Changing Design in China

Changing Design in China

Speaking about design in the West has become an ubiquitous subject. Everyone in some way, more or less passionately, is involved in the discourse. The idea of ‘design’ itself as a discipline has become widespread and commonly shared. The same thing cannot be stated as firmly about design in the Orient, especially China.

After decades of growth as a productional power-force (with all its good and bad sides that we cannot engage in discussing in this particular context), China is strongly intent in changing its production methods as well as the public image. The recent hustle and bustle of grand design events confirms the country’s determination in shifting from ‘Made in China’ to what should become ‘Designed in China’. Hence, the recent Beijing Design Week tried to focus its activities in promoting and discussing the importance of craft in design process – stressing on the urgent need of both industrials as well as designers in China to engage in producing authentic projects, more than merely copying European or American design pieces.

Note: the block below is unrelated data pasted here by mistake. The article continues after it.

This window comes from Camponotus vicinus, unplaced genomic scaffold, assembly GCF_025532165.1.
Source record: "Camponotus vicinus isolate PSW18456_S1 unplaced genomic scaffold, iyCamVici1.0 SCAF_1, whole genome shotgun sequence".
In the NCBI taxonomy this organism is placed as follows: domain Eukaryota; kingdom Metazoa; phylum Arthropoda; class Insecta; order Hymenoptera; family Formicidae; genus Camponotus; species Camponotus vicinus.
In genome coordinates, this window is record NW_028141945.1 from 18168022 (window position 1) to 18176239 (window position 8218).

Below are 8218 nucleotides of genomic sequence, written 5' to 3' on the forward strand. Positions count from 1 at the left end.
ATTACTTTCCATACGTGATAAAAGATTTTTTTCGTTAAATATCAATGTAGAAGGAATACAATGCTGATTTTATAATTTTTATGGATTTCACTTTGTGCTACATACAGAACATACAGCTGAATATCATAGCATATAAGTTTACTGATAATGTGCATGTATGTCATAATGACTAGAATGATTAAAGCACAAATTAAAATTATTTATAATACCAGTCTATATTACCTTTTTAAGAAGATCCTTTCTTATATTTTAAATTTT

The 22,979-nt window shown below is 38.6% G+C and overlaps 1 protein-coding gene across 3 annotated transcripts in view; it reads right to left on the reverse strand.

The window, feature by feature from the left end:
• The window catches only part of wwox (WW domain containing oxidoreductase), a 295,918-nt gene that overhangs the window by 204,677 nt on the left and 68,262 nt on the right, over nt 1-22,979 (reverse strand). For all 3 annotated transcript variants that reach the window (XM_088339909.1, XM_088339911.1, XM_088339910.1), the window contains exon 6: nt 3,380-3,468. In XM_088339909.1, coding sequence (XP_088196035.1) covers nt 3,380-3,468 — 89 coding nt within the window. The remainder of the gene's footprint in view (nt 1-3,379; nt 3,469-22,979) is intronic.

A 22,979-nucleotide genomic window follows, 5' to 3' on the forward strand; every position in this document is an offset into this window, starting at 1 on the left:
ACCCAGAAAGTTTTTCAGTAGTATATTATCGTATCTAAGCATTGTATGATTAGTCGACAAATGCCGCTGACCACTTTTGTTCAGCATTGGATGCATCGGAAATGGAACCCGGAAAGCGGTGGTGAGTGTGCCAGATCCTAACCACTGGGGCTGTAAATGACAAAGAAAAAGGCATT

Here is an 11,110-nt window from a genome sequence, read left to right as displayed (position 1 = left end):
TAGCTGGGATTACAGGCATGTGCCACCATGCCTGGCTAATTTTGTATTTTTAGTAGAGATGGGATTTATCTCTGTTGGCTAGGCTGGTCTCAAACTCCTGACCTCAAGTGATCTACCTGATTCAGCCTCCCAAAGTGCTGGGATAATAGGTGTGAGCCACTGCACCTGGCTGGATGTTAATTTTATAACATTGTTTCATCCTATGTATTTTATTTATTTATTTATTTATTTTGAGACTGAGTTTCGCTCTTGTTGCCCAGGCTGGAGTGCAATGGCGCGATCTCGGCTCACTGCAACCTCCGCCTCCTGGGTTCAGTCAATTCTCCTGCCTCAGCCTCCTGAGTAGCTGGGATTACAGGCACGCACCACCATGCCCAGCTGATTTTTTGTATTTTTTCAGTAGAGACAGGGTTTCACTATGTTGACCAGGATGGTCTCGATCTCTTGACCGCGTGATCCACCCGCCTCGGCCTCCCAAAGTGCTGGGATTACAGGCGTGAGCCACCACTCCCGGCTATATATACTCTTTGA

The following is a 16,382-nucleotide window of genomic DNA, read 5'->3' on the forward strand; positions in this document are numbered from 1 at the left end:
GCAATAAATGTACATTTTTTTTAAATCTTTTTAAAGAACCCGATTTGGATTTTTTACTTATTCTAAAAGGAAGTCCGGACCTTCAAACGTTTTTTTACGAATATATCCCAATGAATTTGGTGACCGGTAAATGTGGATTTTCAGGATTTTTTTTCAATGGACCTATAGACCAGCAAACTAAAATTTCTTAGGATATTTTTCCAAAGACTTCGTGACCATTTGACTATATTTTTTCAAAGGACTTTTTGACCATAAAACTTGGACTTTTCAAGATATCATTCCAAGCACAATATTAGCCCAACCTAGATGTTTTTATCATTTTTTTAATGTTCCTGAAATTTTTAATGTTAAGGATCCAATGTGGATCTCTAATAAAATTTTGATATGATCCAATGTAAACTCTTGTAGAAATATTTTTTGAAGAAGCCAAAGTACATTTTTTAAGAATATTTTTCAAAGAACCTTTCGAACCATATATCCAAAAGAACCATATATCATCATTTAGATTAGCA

The desired shift is surely a tough task and, as Justin McGuirk swiftly points out, BDW hasn’t quite made it in making a strong statement about what should be done, neither has it shown examples of successful collaborations between young Chinese designers and enlightened Chinese manufacturers. The highly ambitious design week, unfortunately, still seems kind of copycat of European events, without authentic projects that try to put in practice the theoretical goals. Presenting a series of events, exhibitions and talks, together with the main fair, even the ones with a keen eye on Chinese design weren’t able to really find much to be impressed by.

Even though our ‘Western’ design fairs don’t have much to envy, too, a bit of criticism might help passionate Chinese designers to find the right way to embrace the peculiarities of their fascinating culture and both promote an authentic idea of contemporary design.

Rujana Rebernjak